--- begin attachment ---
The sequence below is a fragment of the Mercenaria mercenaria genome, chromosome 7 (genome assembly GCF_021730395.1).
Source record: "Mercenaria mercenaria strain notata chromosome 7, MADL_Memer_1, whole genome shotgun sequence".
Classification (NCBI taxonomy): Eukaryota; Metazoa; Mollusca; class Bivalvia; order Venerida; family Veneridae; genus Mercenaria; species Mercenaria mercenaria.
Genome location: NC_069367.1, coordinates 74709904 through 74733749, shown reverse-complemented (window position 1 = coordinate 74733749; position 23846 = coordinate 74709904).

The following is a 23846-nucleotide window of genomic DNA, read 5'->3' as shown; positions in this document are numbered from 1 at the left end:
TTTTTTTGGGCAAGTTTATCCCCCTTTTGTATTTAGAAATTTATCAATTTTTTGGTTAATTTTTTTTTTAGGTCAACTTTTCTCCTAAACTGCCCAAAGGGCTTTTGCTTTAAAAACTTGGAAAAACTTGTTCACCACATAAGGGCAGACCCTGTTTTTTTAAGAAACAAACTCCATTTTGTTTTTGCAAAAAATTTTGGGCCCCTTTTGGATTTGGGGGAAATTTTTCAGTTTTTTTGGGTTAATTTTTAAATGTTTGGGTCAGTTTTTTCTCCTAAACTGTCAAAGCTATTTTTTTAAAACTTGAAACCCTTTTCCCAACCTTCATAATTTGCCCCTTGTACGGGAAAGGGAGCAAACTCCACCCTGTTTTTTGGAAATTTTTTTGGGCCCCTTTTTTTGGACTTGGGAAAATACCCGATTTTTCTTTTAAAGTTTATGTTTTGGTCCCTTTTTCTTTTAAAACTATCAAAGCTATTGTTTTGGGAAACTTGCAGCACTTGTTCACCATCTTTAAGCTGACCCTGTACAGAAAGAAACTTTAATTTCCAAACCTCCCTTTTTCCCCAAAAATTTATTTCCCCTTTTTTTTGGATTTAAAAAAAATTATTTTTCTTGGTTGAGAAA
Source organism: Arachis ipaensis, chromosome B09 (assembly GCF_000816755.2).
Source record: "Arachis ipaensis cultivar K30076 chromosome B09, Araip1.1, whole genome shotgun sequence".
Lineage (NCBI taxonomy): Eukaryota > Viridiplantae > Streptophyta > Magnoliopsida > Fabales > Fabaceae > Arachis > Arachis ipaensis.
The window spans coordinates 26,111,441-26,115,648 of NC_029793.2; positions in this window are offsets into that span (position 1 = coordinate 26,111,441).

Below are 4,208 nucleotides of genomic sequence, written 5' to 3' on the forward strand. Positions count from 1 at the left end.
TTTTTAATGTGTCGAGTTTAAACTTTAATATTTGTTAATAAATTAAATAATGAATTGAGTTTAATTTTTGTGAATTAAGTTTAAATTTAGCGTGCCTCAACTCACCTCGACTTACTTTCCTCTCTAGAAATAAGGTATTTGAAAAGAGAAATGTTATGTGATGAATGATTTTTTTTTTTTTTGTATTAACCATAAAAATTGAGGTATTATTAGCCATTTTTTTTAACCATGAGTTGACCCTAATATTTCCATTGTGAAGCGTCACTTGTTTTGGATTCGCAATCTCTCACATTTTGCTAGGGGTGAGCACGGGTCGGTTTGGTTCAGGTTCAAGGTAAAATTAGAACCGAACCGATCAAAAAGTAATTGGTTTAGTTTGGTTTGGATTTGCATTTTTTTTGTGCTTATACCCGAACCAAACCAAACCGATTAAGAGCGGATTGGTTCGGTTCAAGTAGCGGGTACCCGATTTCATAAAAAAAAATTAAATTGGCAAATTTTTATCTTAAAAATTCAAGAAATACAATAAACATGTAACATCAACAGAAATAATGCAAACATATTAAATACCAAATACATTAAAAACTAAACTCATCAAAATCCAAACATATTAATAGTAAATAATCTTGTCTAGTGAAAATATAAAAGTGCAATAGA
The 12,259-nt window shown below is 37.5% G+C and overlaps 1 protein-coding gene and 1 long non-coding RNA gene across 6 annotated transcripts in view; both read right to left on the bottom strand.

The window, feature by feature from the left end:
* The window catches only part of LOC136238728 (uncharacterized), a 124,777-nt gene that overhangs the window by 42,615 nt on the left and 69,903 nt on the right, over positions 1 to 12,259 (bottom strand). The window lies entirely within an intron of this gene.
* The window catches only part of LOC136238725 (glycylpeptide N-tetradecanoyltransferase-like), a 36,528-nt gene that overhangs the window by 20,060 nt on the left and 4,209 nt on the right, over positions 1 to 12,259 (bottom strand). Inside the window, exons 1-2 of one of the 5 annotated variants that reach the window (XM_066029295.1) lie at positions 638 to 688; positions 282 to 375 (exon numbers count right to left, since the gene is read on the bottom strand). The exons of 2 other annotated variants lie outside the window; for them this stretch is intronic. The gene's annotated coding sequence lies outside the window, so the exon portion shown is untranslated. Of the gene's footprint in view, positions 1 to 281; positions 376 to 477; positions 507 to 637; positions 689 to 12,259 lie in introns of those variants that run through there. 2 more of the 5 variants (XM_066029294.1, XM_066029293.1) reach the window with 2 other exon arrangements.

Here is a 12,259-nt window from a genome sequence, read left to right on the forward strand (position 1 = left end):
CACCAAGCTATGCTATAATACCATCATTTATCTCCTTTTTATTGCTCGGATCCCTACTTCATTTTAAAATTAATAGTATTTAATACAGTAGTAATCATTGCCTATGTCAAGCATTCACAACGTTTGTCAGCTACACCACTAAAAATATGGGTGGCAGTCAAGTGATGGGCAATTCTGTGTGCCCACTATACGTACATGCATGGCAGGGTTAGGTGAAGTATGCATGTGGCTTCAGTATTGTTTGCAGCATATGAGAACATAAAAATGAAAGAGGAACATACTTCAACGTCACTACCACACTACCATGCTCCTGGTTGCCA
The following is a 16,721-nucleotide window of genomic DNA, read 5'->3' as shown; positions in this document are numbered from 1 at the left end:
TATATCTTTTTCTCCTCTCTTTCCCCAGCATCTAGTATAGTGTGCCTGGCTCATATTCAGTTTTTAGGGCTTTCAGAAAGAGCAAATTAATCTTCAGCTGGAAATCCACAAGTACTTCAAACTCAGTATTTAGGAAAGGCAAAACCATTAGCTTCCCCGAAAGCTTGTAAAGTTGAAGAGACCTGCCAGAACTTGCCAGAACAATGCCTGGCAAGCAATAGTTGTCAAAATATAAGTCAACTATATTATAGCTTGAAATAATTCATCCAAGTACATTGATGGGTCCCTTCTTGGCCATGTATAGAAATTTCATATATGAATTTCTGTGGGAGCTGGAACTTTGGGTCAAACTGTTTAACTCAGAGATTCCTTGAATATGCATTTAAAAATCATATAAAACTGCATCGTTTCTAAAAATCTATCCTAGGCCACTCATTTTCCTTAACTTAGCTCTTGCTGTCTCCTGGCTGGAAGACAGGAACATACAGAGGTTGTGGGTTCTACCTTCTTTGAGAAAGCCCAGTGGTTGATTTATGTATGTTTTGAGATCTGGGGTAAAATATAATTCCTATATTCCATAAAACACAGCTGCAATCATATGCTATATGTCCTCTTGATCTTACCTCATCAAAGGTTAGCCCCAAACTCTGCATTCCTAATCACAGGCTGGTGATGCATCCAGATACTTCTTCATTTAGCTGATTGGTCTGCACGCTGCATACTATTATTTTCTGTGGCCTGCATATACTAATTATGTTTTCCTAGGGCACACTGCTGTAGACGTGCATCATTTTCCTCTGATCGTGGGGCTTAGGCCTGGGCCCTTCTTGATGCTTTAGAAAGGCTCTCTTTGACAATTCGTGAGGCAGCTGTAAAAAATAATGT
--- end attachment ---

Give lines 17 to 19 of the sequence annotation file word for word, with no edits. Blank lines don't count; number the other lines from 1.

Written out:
Here is a 12,259-nt window from a genome sequence, read left to right on the forward strand (position 1 = left end):
CACCAAGCTATGCTATAATACCATCATTTATCTCCTTTTTATTGCTCGGATCCCTACTTCATTTTAAAATTAATAGTATTTAATACAGTAGTAATCATTGCCTATGTCAAGCATTCACAACGTTTGTCAGCTACACCACTAAAAATATGGGTGGCAGTCAAGTGATGGGCAATTCTGTGTGCCCACTATACGTACATGCATGGCAGGGTTAGGTGAAGTATGCATGTGGCTTCAGTATTGTTTGCAGCATATGAGAACATAAAAATGAAAGAGGAACATACTTCAACGTCACTACCACACTACCATGCTCCTGGTTGCCA
The following is a 16,721-nucleotide window of genomic DNA, read 5'->3' as shown; positions in this document are numbered from 1 at the left end: